6/18/2008 Homeless Policy
  9/10/2008 Grade Configurations
  9/24/2008 Warrants
  9/24/2008 Quill Program
Special Education    
Mahoney/McCarthy/Mariano 1/17/2007 Emergency Information Form
  1/17/2007 Substitute Teachers for SPED
  3/21/2007 Implementation of IEPs
  9/24/2008 INSPIRE Initiative
Rules, Post Audit & Oversight    
Channel 22    
Mahoney/McCarthy 10/17/2007 Encourage greater use of



Quincy, Massachusetts - October 15, 2008
Regular Meeting of the Quincy School Committee

Regular Meeting

A regular meeting of the Quincy School Committee was held on Wednesday, October 15, 2008 at the Second Floor Conference Room, City Hall. Present were Mr. Ron Mariano, Mr. Nick Puleo, Mrs. Elaine Dwyer, Mrs. Jo-Ann Bragg, Mrs. Anne Mahoney, Mr. Dave McCarthy and Mayor Tom Koch, Chairman. This meeting began at 6:00 p.m.

Chairman Presiding

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Executive Session

The Superintendent called the roll and all members were present. On a motion by Mrs. Dwyer, seconded by Mr. McCarthy, the Committee voted to go into Executive Session for the purpose of Strategies with Respect to Litigation. Mr. Puleo asked that they speak about this in open session since part of this was discussed in the open. Attorney Ed Lenox said that some negotiation-type issues are not normally discussed in open session. On a roll call vote, the motion to go into Executive Session, the motion passed 4-3. MR. MARIANO, MR. PULEO, and MAYOR KOCH voted NO. The Committee returned at 6:45 p.m.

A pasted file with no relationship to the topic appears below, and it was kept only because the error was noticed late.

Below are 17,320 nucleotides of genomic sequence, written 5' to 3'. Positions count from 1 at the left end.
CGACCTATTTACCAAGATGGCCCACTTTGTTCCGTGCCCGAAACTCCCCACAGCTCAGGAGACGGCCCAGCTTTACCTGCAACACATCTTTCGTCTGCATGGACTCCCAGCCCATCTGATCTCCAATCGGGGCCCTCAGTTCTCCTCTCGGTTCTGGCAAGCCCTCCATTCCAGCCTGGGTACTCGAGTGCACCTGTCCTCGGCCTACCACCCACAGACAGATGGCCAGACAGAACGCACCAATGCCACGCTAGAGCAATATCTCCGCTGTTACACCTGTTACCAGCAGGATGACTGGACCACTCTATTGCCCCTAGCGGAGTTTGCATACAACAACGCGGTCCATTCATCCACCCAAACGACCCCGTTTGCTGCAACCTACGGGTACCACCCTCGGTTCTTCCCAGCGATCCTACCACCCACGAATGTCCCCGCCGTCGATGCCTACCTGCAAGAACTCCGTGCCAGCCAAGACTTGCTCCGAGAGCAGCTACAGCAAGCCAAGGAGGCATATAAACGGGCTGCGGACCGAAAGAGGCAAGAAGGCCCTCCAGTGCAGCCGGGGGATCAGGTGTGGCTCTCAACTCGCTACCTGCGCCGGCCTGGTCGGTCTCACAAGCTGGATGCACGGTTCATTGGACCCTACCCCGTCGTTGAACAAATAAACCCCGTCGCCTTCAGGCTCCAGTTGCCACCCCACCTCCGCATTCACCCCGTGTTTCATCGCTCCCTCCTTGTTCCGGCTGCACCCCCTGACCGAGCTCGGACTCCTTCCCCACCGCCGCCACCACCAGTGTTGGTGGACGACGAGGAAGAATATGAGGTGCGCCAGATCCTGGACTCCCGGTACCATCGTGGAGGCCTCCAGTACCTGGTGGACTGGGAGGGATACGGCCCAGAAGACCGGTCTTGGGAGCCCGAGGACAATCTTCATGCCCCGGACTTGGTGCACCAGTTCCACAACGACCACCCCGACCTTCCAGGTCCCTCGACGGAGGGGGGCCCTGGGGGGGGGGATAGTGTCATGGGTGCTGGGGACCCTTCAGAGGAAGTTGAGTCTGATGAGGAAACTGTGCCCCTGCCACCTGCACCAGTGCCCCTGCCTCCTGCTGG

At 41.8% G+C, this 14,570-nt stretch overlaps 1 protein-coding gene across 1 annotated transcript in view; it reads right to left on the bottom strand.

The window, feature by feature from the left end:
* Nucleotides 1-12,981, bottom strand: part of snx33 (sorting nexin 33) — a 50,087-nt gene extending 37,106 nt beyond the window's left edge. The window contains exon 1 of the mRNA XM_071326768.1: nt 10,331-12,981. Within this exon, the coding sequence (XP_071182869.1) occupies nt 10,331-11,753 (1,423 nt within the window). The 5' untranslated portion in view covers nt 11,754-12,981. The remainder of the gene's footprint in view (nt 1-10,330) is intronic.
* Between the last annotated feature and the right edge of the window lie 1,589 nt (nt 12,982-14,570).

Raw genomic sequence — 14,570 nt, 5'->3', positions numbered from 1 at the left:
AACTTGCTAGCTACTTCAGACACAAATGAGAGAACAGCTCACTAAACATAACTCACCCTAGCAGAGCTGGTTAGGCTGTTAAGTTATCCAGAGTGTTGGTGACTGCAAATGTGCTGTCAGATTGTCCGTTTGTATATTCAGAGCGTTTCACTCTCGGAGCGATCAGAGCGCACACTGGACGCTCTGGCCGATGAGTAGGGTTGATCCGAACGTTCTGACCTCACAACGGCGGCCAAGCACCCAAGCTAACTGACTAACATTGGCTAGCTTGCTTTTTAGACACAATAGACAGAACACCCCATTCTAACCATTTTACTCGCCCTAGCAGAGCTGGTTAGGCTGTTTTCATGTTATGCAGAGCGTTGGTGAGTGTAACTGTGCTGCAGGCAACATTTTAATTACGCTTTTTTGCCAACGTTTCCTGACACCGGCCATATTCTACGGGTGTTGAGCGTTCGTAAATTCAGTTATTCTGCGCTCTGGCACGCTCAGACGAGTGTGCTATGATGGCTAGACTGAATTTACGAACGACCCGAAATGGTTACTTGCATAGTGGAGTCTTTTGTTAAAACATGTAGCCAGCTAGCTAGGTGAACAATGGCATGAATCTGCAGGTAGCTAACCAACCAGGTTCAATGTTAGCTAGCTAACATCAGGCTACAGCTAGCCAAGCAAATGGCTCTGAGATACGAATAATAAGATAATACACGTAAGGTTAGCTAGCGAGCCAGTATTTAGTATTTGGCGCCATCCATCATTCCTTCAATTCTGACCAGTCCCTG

Also present were: Dr. Richard DeCristofaro, Secretary, Mrs. Tefta Burrelli, Clerk. Messrs. O’Brien, Mullaney, Draicchio, Keith Segalla, Dr. Pattavina, Ms. Powell, and Roberts. Ms. Tracey Christello represented Citywide. Haley Shaughnessy, NQHS associate member was present. The Committee observed a moment of silence for Rosemary Nolan, a former Quincy Public Schools secretary and Ensign Christopher E. Smeglin, a former student who died this week.

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Reg. Session Mins. 9/24/2008

On a motion by Mr. McCarthy, seconded by Mr. Puleo, the Committee approved the regular session minutes for September 24, 2008. The ayes have it.

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Upcoming Events